Climate change has accelerated the “natural clock” in the Arctic

Over the last decade, some species of Arctic plants to background climate warming began to welcome the spring much earlier. According to the study, researchers from the University of California at Davis, these changes are associated with a decrease in sea ice cover.

Order seasonal events such as the first spring shoots, the formation of buds and flowering, are the phenology of plants — the schedule of the stages of his life, or “natural clock”. And in the Arctic, these watches run forward.

The study is based on the results of 12 years of observations in the area West of Greenland, 150 miles from the Strait of Davis. This place is located near a glacier Russell, projecting from the inner massive ice sheet that covers most of the island. Every year from early may to late June, scientists conducted daily monitoring of growth of primroses in this area.

They found that warmer winter and spring has led to reduced Arctic sea ice cover and broke the seasonal cycles of plants. For example, one species of sedge, now appears out of the ground by as much as 26 days earlier than a decade ago. “This is an amazing promotion — almost the entire vegetation period”, says polar ecologist and the study’s lead author Eric Post.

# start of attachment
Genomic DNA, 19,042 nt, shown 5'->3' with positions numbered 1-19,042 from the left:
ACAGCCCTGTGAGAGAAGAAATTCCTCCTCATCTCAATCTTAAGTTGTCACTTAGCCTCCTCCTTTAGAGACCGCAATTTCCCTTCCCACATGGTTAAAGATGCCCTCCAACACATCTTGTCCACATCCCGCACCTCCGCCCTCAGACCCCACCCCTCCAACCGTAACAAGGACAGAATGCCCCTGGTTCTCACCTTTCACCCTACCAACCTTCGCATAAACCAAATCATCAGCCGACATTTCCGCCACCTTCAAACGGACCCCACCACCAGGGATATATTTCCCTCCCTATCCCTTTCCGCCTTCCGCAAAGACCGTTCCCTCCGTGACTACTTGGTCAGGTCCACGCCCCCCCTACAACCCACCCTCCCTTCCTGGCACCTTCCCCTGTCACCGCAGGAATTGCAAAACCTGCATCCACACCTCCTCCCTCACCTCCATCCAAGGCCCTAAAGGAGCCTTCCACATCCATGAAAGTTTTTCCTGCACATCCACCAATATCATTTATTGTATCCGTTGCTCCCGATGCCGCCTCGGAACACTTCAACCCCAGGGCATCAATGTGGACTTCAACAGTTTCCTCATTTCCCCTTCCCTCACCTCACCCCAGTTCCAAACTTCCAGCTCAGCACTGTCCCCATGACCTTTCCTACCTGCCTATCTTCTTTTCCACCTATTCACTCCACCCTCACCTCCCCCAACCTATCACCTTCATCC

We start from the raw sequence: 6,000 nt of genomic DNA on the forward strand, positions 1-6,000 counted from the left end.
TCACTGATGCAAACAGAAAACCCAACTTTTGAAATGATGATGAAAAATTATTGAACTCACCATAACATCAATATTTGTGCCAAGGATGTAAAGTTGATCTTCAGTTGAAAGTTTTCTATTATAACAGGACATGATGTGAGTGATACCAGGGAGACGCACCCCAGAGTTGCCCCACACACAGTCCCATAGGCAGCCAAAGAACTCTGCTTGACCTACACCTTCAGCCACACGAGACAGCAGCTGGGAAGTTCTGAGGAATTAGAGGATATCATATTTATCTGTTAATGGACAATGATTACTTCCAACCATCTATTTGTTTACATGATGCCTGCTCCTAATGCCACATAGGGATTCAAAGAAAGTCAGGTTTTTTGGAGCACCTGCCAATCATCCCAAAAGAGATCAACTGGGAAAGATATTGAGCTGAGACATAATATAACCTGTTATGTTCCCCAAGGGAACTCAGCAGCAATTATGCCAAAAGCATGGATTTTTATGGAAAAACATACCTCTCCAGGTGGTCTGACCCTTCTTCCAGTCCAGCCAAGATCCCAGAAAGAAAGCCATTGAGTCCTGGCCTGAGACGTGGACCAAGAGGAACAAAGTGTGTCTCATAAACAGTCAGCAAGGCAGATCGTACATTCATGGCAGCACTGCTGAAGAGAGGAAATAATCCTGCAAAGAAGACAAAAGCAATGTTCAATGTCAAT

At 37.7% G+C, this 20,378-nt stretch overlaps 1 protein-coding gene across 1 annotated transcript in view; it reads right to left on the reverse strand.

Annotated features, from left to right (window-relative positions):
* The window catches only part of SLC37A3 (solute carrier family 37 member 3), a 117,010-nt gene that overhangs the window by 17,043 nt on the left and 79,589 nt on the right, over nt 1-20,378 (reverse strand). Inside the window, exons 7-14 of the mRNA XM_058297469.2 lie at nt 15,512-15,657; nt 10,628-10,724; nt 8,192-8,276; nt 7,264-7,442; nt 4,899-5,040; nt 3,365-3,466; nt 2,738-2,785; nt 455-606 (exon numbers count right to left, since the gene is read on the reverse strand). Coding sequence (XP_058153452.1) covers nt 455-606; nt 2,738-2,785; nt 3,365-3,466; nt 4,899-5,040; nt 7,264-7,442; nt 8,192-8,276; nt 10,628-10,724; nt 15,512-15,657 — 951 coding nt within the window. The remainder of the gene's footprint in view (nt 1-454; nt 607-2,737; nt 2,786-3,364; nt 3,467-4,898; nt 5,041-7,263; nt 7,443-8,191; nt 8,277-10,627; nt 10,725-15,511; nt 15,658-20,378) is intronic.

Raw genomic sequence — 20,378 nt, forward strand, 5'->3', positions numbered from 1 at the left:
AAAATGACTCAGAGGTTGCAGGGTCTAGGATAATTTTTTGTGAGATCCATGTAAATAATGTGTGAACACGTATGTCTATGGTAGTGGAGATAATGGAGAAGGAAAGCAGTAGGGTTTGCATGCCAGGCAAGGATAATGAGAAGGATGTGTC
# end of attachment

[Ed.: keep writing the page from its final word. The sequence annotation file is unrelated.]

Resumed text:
But some species, despite the short Arctic growing season, on the contrary, in no hurry to come out of hibernation. So, silver willow blossoms at the same time as before, and dwarf birch in the decade accelerated, only five days.

The study shows that the rapid change of the Arctic landscape will have long-term consequences for the ecological structure of the region, changing it up almost beyond recognition. “It’s like Picasso painting: before our eyes the fragments of a familiar landscape blurred and rearranged into something new.”

Previous studies in 2008 and 2013 showed how such changes affect the lives of reindeer in the region. Caribou come to this place every year during the breeding season to take advantage of the nutrients plants needed to restore after a winter of feeding their newborn babies. But since the appearance of the plant in the spring has shifted, the internal clock deer regulated by the seasonal changes in day length, have not kept pace. The food is still there, but its remains are not as nutritious as they were in the early growth. As a result, the calves are born weak and die early. According to the author, this is just one example of the consequences for the entire ecosystem.